I am interested in understanding whether the bootstrapping problem can be formalized to the point where it can be solved with the rigor of control theory. I will discuss a tractable subset of the set of all robots called the “Vehicles Universe”, which I consider a updated version, with modern sensors, of Braitenberg’s Vehicles. I will show that the dynamics of three “canonical” robotic sensors (camera, range-finder, field sampler) are very similar at the “sensel” level. I will present classes of models that can capture the dynamics of those sensors simultaneously and allow exactly the same agent to perform equivalent spatial tasks when embodied in different robots.
Schuller to use the award to study how light interacts with certain materials, particularly those with complex and asymmetric molecular arrangements, such as plastics.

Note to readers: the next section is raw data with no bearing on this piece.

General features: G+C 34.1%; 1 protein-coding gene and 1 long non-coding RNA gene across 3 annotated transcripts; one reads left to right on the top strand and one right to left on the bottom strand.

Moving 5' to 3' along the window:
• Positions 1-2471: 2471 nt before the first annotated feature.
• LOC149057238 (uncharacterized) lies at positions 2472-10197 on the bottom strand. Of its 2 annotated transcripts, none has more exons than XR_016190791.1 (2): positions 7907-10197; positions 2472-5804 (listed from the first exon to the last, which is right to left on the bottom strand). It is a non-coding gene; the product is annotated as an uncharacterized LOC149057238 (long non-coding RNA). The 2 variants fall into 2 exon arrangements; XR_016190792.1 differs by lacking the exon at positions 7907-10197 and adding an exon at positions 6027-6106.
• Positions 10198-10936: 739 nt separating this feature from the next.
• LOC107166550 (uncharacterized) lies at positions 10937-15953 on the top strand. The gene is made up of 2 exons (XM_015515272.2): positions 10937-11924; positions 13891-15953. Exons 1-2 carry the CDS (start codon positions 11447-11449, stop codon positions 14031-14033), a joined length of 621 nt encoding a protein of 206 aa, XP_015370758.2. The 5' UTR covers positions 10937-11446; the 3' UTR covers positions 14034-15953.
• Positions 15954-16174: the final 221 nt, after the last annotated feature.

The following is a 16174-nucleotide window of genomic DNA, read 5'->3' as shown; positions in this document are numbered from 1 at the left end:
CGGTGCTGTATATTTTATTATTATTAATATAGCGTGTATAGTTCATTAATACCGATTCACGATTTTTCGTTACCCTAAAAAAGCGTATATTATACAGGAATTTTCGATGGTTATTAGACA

“Getting the CAREER Award is a great honor,” said Schuller. “It’s a great validation for me and my work as a young researcher.”
The award, which amounts to $500,000 over five years, will allow Schuller and his research group to examine the interactions between light and possible alternative semiconducting materials. Whereas conventional photonic (light-manipulating) materials such as silicon crystals tend to exhibit uniform optical behaviors in all directions (isotropic), other materials, including plastics, have optical properties that differ by direction (anisotropic).
Schuller’s research group will focus on examining the complex optical properties of organic (carbon-based) materials such as plastics. Their findings could in turn lead to developments that could enhance the performance of organic photonic devices. Additionally, the research could open new doors to the manufacture of low-cost, lightweight and flexible semiconductors that can harness and manipulate light for various applications.